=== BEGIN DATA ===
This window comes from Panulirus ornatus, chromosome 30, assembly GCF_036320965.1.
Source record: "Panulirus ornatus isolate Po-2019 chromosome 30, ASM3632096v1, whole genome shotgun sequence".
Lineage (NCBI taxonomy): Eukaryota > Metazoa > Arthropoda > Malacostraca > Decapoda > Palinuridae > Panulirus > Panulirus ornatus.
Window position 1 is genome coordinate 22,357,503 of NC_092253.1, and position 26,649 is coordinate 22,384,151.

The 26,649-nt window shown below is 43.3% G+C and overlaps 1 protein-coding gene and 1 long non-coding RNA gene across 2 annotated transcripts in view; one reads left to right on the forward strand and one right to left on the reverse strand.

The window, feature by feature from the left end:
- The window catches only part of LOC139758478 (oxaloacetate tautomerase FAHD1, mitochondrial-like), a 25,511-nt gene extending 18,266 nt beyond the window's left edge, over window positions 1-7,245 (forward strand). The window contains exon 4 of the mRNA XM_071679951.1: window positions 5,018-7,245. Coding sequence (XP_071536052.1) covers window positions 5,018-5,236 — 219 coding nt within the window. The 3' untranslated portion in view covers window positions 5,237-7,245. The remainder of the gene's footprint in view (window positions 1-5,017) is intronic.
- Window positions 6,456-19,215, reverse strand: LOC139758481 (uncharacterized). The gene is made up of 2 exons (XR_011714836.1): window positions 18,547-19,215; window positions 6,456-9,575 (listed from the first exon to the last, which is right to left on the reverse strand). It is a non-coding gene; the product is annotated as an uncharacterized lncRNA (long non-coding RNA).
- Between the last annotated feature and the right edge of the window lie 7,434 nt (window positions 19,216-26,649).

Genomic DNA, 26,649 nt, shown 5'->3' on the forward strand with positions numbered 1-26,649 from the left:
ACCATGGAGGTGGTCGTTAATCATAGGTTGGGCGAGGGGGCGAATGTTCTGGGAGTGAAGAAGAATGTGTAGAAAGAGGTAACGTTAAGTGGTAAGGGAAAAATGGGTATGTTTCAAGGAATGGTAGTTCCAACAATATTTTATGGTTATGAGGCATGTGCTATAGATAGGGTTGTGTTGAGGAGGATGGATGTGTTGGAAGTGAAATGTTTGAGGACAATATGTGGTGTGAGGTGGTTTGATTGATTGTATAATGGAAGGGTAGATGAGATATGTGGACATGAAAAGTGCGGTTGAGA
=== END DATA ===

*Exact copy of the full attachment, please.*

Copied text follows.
This window comes from Panulirus ornatus, chromosome 30, assembly GCF_036320965.1.
Source record: "Panulirus ornatus isolate Po-2019 chromosome 30, ASM3632096v1, whole genome shotgun sequence".
Lineage (NCBI taxonomy): Eukaryota > Metazoa > Arthropoda > Malacostraca > Decapoda > Palinuridae > Panulirus > Panulirus ornatus.
Window position 1 is genome coordinate 22,357,503 of NC_092253.1, and position 26,649 is coordinate 22,384,151.

The 26,649-nt window shown below is 43.3% G+C and overlaps 1 protein-coding gene and 1 long non-coding RNA gene across 2 annotated transcripts in view; one reads left to right on the forward strand and one right to left on the reverse strand.

The window, feature by feature from the left end:
- The window catches only part of LOC139758478 (oxaloacetate tautomerase FAHD1, mitochondrial-like), a 25,511-nt gene extending 18,266 nt beyond the window's left edge, over window positions 1-7,245 (forward strand). The window contains exon 4 of the mRNA XM_071679951.1: window positions 5,018-7,245. Coding sequence (XP_071536052.1) covers window positions 5,018-5,236 — 219 coding nt within the window. The 3' untranslated portion in view covers window positions 5,237-7,245. The remainder of the gene's footprint in view (window positions 1-5,017) is intronic.
- Window positions 6,456-19,215, reverse strand: LOC139758481 (uncharacterized). The gene is made up of 2 exons (XR_011714836.1): window positions 18,547-19,215; window positions 6,456-9,575 (listed from the first exon to the last, which is right to left on the reverse strand). It is a non-coding gene; the product is annotated as an uncharacterized lncRNA (long non-coding RNA).
- Between the last annotated feature and the right edge of the window lie 7,434 nt (window positions 19,216-26,649).

Genomic DNA, 26,649 nt, shown 5'->3' on the forward strand with positions numbered 1-26,649 from the left:
ACCATGGAGGTGGTCGTTAATCATAGGTTGGGCGAGGGGGCGAATGTTCTGGGAGTGAAGAAGAATGTGTAGAAAGAGGTAACGTTAAGTGGTAAGGGAAAAATGGGTATGTTTCAAGGAATGGTAGTTCCAACAATATTTTATGGTTATGAGGCATGTGCTATAGATAGGGTTGTGTTGAGGAGGATGGATGTGTTGGAAGTGAAATGTTTGAGGACAATATGTGGTGTGAGGTGGTTTGATTGATTGTATAATGGAAGGGTAGATGAGATATGTGGACATGAAAAGTGCGGTTGAGA